This book considers gender perspectives on the ‘smart’ turn in urban and transport planning to effect-ively provide ‘mobility for all’ while simultaneously attending to the goal of creating green and inclusive cities. It deals with the conceptualisation, design, planning, and execution of the fast-emerging ‘smart’ solutions.
The volume questions the efficacy of transformations being brought by smart solutions and highlights the need for a more robust problem formulation to guide the design of smart solutions, and further maps out the need for stronger governance to manage the introduction and proliferation of smart technologies. Authors from a range of disciplinary backgrounds have contributed to this book, designed to converse with mobility studies, transport studies, urban-transport planning, engineering, human geography, sociology, gender studies, and other related fields.
The book fills a substantive gap in the current gender and mobility discourses, and will thus appeal to students and researchers studying mobilities in the social, political, design, technical, and environmental sciences.
Table of Contents
Prologue Tanu Priya Uteng, Hilda Rømer Christensen, and Lena Levin PART I Setting the stage 1 Gendering smart mobilities: an introduction Hilda Rømer Christensen, Tanu Priya Uteng, and Lena Levin 2 Smart mobility – for all? Gender issues in the context of new mobility concepts Barbara Lenz 3 Couples, the car, and the gendering of the life course: what ordinary trip diary data from the past may tell us about smart mobilities in the future Joachim Scheiner 4 Towards an anthropology of transport affect: the place of emotions, gender, and power in smart mobilities Dag Balkmar and Ulf Mellström PART II Smart mobilities and overlaps 5 Gender-sensitive mobility socialisation: understanding mode choice of children and adolescents from a gender perspective Ines Kawgan-Kagan, Julia Schuppan, and Per Ole Petersen 6 Smart cities, smart mobilities, and children Tanja Joelsson 7 Cycling London: an intersectional feminist perspective Tiffany F. Lam 8 Smart gendered mobilities and lessons for gendered smart mobilities: economic migrants in Bristol, UK Avril Maddrell PART III Case studies 9 Gender equality and ‘smart’ mobility: a need for planning to address the real needs of all citizens Lena Levin and Karin Thoresson 10 The gendered dimension of multimodality: exploring the bike-sharing scheme of Oslo Tanu Priya Uteng, Hans Martin Espegren, Torstein S. Throndsen, and Lars Böcker 11 User experiences and perceptions of women-only transport services in Mexico Roberto F. Abenoza, Javier Romero-Torres, Oded Cats, and Yusak O. Susilo 12 Smart biking as gendered innovations and smart city experiment? The case of Mobike in China Hilda Rømer Christensen 13 Gendering smart mobilities in Latin America: are ‘smart cities’ smart enough to improve social justice? Lake Sagaris 14 Smart as agency and human interaction: exploring the work of women bus conductors in Bengaluru, India Morgan Campbell 15 Some gender equality and equity planning cases in urban planning in Malmö, or how I became a transport feminist Daniel Svanfelt Summing up Epilogue: towards an intersectional understanding of transport transitions Daniel Oviedo and Tanu Priya Uteng Index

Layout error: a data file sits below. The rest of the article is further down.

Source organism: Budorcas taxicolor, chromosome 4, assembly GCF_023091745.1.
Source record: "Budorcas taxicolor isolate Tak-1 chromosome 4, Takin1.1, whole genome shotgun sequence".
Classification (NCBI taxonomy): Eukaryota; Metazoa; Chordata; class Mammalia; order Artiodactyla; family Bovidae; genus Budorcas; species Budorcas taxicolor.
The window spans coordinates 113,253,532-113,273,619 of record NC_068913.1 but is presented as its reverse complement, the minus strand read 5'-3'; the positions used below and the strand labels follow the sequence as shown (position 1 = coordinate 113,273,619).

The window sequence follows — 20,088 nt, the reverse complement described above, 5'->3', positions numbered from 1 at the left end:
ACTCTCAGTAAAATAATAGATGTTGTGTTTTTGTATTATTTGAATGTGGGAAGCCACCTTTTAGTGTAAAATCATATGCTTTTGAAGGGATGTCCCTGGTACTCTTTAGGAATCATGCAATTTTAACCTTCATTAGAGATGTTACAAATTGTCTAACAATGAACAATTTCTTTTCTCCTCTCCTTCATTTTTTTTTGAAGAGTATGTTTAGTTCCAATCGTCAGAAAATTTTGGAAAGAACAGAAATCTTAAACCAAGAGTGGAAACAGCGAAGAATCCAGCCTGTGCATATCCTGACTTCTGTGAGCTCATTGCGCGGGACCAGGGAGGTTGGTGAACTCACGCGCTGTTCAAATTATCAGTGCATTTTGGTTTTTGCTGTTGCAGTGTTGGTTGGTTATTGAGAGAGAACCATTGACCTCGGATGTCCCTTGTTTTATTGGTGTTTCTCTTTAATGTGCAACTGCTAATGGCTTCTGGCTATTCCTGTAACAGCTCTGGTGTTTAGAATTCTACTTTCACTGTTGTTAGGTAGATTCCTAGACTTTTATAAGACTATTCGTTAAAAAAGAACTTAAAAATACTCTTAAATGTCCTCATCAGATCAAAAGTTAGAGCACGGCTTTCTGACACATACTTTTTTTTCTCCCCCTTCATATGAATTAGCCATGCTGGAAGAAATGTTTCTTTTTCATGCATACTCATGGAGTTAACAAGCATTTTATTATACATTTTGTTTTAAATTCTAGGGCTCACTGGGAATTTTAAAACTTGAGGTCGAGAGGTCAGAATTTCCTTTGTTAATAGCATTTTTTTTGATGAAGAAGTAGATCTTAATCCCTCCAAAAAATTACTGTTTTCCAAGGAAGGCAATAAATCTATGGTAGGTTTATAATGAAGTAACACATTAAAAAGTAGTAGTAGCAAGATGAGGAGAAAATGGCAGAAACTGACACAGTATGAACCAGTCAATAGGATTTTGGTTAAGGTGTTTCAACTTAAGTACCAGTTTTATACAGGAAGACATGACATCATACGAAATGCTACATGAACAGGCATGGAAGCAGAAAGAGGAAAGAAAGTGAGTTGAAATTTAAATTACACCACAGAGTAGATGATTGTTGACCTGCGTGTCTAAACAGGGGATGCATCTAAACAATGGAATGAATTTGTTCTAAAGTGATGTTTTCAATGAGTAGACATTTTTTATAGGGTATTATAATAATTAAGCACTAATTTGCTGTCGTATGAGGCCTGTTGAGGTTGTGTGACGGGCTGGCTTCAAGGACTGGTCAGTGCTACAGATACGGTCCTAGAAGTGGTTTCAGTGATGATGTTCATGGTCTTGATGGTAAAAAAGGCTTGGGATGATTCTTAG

Tanu Priya Uteng (PhD) is Senior Researcher at the Institute of Transport Economics in Oslo, Norway. She has worked and published across a host of cross-cutting issues in the field of urban and transport planning over the past 16 years. Her works builds on cross-fertilising urban mobilities, transport-related social exclusion, gendered mobilities, travel behaviour studies, transport modelling, and inclusive planning. She is currently leading long-term strategic EU and Research Council pro-jects on designing inclusive urban spaces, first–last mile connectivity, climate change and transport planning, green-shift, and shared mobilities. Her previous edited works include Gendered Mobilities and Urban Mobilities in the Global South.
Hilda Rømer Christensen (PhD) is Associate Professor and Head of Coordination for Gender Studies, University of Copenhagen. She also heads Gender Certificate, an interdisciplinary educa-tional initiative on Gender and Body Dynamics. She has written extensively on gender, culture, and more lately on gender in transport in comparative perspectives. She is currently leading a research project focused on World Dynamics in Micro Perspectives: (Re)making Middle Class Families, China and Denmark, including housing, mobility and transport, and is a scientific coordinator for the Horizon 2020 project TINNGO, focusing on gender, transport, and smart mobilities (2019–2021).
Lena Levin (PhD) is Senior Researcher at the unit Mobility, Actors and Planning Processes (MAP) within the Swedish National Road and Transport Research Institute (VTI). She is also a participant at K2, The Swedish Knowledge Centre for Public Transport. Her research centres on how the trans-port system is shaped, developed, and utilised by actors with various interests, perspectives, and ascendancy (e.g. how policy is construed and implemented in planning processes; interaction between experts and citizens; and how participants interact in mobile settings). She is a partner of the EU project Transport Innovation Gender Observatory (TInnGO) (2019–2021).